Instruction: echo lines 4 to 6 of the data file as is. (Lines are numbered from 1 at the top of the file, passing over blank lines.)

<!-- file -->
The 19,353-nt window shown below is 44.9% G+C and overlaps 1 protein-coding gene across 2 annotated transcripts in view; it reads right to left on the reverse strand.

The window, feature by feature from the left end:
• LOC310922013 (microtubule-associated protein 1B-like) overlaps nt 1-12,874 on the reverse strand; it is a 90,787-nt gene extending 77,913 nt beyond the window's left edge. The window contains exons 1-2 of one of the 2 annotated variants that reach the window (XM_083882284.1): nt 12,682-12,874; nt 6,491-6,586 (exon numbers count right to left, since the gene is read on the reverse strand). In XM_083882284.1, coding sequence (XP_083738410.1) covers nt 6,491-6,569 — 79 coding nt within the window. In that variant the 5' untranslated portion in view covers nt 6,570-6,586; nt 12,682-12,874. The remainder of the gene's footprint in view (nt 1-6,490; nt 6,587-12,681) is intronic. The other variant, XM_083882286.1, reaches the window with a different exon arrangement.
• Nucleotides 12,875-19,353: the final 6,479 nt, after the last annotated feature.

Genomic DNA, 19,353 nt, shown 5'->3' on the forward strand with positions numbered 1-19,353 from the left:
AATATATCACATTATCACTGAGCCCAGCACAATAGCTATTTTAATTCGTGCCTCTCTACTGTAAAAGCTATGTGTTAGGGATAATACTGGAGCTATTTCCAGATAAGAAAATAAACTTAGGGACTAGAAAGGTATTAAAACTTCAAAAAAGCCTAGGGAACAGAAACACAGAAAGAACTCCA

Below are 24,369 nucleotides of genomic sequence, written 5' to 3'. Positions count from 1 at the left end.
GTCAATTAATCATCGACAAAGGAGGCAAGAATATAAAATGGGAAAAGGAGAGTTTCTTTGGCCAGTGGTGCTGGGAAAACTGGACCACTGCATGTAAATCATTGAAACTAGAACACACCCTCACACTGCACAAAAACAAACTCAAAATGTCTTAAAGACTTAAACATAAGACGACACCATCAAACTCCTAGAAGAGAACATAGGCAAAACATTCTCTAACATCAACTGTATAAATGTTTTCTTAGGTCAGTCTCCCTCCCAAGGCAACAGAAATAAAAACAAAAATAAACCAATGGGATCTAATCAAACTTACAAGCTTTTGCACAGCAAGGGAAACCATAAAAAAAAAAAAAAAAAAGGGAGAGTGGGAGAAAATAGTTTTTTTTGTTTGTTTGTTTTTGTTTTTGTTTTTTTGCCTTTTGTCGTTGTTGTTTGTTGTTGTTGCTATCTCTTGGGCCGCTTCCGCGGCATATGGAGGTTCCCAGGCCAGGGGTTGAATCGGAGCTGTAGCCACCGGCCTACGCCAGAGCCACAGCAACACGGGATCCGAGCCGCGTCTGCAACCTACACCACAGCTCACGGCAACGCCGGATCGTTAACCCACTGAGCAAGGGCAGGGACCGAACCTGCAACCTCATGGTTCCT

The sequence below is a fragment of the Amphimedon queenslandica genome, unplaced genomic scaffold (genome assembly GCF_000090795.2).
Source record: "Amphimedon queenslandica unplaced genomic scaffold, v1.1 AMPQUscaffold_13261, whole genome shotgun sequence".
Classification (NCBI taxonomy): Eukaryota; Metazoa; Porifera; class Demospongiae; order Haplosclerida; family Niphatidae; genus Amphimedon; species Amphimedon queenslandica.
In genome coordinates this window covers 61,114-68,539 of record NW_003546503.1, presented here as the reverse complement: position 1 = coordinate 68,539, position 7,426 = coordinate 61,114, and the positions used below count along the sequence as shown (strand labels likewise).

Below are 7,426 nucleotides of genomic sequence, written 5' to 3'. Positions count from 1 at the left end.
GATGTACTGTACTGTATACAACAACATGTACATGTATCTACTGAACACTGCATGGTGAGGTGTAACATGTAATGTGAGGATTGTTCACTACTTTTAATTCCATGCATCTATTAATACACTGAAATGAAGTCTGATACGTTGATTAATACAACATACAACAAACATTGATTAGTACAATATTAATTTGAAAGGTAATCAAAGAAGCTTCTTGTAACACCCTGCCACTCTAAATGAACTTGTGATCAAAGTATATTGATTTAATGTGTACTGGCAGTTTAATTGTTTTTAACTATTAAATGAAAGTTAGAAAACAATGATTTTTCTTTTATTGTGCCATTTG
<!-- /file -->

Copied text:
• Nucleotides 12,875-19,353: the final 6,479 nt, after the last annotated feature.

Genomic DNA, 19,353 nt, shown 5'->3' on the forward strand with positions numbered 1-19,353 from the left:
AATATATCACATTATCACTGAGCCCAGCACAATAGCTATTTTAATTCGTGCCTCTCTACTGTAAAAGCTATGTGTTAGGGATAATACTGGAGCTATTTCCAGATAAGAAAATAAACTTAGGGACTAGAAAGGTATTAAAACTTCAAAAAAGCCTAGGGAACAGAAACACAGAAAGAACTCCA